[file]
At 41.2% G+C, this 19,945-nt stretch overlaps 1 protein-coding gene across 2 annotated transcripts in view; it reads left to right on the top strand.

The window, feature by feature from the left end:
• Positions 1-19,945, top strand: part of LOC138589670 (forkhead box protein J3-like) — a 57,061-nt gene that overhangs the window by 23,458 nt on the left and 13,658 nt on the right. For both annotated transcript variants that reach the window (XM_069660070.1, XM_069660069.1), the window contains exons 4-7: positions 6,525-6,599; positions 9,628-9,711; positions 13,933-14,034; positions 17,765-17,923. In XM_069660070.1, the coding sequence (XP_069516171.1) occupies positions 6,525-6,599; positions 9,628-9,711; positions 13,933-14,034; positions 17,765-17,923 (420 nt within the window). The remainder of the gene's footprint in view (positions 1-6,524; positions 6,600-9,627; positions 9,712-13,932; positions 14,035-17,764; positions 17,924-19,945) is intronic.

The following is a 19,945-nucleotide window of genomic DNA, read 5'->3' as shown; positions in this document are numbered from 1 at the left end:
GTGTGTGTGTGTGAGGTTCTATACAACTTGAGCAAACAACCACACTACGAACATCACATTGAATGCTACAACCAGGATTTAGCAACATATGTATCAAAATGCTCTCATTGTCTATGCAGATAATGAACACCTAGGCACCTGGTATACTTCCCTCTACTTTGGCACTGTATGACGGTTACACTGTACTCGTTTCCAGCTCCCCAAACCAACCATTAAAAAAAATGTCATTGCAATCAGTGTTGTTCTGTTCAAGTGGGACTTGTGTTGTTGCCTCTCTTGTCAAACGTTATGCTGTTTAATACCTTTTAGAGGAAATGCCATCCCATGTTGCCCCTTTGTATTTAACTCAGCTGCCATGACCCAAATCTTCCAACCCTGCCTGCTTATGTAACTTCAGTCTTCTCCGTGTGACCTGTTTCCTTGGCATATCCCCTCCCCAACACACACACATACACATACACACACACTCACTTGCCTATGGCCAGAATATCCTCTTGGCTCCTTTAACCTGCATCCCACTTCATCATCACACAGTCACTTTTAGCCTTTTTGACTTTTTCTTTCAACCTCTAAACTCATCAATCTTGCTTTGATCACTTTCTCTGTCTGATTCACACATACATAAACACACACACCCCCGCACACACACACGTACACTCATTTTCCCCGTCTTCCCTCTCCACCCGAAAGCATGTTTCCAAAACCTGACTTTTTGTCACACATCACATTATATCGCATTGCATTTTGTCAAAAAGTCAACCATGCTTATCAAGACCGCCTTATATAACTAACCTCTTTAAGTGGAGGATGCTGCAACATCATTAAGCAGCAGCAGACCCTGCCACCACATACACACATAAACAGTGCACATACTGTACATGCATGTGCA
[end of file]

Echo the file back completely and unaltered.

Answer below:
At 41.2% G+C, this 19,945-nt stretch overlaps 1 protein-coding gene across 2 annotated transcripts in view; it reads left to right on the top strand.

The window, feature by feature from the left end:
• Positions 1-19,945, top strand: part of LOC138589670 (forkhead box protein J3-like) — a 57,061-nt gene that overhangs the window by 23,458 nt on the left and 13,658 nt on the right. For both annotated transcript variants that reach the window (XM_069660070.1, XM_069660069.1), the window contains exons 4-7: positions 6,525-6,599; positions 9,628-9,711; positions 13,933-14,034; positions 17,765-17,923. In XM_069660070.1, the coding sequence (XP_069516171.1) occupies positions 6,525-6,599; positions 9,628-9,711; positions 13,933-14,034; positions 17,765-17,923 (420 nt within the window). The remainder of the gene's footprint in view (positions 1-6,524; positions 6,600-9,627; positions 9,712-13,932; positions 14,035-17,764; positions 17,924-19,945) is intronic.

The following is a 19,945-nucleotide window of genomic DNA, read 5'->3' as shown; positions in this document are numbered from 1 at the left end:
GTGTGTGTGTGTGAGGTTCTATACAACTTGAGCAAACAACCACACTACGAACATCACATTGAATGCTACAACCAGGATTTAGCAACATATGTATCAAAATGCTCTCATTGTCTATGCAGATAATGAACACCTAGGCACCTGGTATACTTCCCTCTACTTTGGCACTGTATGACGGTTACACTGTACTCGTTTCCAGCTCCCCAAACCAACCATTAAAAAAAATGTCATTGCAATCAGTGTTGTTCTGTTCAAGTGGGACTTGTGTTGTTGCCTCTCTTGTCAAACGTTATGCTGTTTAATACCTTTTAGAGGAAATGCCATCCCATGTTGCCCCTTTGTATTTAACTCAGCTGCCATGACCCAAATCTTCCAACCCTGCCTGCTTATGTAACTTCAGTCTTCTCCGTGTGACCTGTTTCCTTGGCATATCCCCTCCCCAACACACACACATACACATACACACACACTCACTTGCCTATGGCCAGAATATCCTCTTGGCTCCTTTAACCTGCATCCCACTTCATCATCACACAGTCACTTTTAGCCTTTTTGACTTTTTCTTTCAACCTCTAAACTCATCAATCTTGCTTTGATCACTTTCTCTGTCTGATTCACACATACATAAACACACACACCCCCGCACACACACACGTACACTCATTTTCCCCGTCTTCCCTCTCCACCCGAAAGCATGTTTCCAAAACCTGACTTTTTGTCACACATCACATTATATCGCATTGCATTTTGTCAAAAAGTCAACCATGCTTATCAAGACCGCCTTATATAACTAACCTCTTTAAGTGGAGGATGCTGCAACATCATTAAGCAGCAGCAGACCCTGCCACCACATACACACATAAACAGTGCACATACTGTACATGCATGTGCA